The data will become part of the Microsoft Connected Vehicle Platform, enabling better insights for the creation of services, engineering decisions, and more.
“Our integration with the Microsoft Connected Vehicle Platform means that automakers can get access to precise and reliable navigation and driving behavior data easily, while of course adhering to privacy principles,” said TomTom chief product officer Cees van Dok in a press release. “This data could, for instance, be used to predict the range of an electric vehicle based on driving behavior and planned route more accurately; or to work out, based on navigation behavior, what connectivity package for online navigation would be best suited for a driver. This is a game-changer.”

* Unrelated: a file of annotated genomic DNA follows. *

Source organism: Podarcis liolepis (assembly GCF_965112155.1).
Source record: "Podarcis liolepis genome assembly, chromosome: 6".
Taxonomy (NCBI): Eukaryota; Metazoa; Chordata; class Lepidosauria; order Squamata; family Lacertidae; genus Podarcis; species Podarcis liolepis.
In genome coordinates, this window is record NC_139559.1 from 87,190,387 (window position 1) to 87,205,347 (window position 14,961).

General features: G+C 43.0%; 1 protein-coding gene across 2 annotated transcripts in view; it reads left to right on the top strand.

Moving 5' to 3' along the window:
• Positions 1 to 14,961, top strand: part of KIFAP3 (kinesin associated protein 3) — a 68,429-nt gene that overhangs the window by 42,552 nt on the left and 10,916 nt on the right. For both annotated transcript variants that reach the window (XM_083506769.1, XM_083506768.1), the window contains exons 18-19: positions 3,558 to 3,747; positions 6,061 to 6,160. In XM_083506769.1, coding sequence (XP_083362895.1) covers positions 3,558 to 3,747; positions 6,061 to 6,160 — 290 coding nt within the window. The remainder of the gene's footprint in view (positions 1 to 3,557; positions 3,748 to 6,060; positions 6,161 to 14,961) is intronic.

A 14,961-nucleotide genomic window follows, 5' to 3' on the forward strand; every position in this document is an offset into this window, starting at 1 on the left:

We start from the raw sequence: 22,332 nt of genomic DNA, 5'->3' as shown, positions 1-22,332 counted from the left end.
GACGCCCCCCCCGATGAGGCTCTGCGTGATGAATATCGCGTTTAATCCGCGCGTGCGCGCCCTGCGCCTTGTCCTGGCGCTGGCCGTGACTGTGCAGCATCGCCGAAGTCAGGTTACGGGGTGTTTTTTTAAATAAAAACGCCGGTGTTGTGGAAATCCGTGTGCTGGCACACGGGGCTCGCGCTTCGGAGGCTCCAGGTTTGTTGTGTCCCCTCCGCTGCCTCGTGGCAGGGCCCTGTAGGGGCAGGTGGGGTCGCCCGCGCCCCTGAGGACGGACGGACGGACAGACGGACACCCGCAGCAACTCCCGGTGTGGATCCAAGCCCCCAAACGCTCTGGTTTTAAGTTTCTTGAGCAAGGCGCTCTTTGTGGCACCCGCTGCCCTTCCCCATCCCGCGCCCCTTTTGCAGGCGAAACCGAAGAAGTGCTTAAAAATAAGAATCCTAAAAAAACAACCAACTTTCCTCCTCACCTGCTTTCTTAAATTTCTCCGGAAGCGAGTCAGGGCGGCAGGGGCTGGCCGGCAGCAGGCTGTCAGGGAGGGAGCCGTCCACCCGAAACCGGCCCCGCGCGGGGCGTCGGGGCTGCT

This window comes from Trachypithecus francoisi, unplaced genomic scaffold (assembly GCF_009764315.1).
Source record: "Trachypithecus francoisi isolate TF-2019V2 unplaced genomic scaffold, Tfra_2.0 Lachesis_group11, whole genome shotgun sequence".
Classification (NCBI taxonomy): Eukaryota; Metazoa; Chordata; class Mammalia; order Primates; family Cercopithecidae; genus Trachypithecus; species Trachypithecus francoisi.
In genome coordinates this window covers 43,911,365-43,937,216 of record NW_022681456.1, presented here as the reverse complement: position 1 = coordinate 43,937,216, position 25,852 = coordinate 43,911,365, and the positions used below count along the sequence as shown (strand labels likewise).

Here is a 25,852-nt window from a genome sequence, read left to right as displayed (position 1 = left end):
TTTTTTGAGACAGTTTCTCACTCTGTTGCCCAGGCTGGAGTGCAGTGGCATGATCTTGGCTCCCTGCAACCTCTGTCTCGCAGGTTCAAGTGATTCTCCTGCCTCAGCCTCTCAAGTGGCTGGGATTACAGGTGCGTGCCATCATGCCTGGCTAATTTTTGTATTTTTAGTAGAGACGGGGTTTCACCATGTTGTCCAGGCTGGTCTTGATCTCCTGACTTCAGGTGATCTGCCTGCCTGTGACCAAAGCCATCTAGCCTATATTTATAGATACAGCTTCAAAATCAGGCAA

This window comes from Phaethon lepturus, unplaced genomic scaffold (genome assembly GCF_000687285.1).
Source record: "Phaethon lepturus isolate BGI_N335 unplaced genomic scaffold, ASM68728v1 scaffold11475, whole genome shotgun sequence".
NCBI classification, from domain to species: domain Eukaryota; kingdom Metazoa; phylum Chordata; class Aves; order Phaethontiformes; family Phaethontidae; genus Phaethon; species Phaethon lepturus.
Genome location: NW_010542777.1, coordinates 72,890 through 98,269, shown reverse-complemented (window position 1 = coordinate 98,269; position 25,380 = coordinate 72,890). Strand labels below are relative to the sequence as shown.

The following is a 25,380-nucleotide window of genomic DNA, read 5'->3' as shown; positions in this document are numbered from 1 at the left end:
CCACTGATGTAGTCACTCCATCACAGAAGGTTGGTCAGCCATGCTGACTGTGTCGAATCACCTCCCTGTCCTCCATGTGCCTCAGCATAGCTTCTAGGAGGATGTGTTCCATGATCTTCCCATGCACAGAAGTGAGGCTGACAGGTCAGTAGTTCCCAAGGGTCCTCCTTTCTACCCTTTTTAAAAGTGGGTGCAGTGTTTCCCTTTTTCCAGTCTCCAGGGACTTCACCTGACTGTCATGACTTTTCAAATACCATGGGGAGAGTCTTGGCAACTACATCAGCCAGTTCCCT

The information from TomTom also includes traffic information and HD maps for use by car manufacturers in autonomous driving solutions. More generally, the Connected Vehicle Platform is designed to help with predictive maintenance, in-car productivity, advanced navigation, customer insights, and autonomous driving.
The expanded partnership with TomTom is likely to aid three of those goals, while integrations of Cortana and Office 365 will aid with the productivity aspect. Microsoft has continually stressed that its platform is one it plans to evolve regularly, and this latest dataset is one example of that.
So far, the platform serves manufacturers like Volkswagen, Renault, Nissan, and Mitsubishi. It's part of Microsoft's goal to become a services vendor for self-driving cars, rather than following the risky route of direct competition.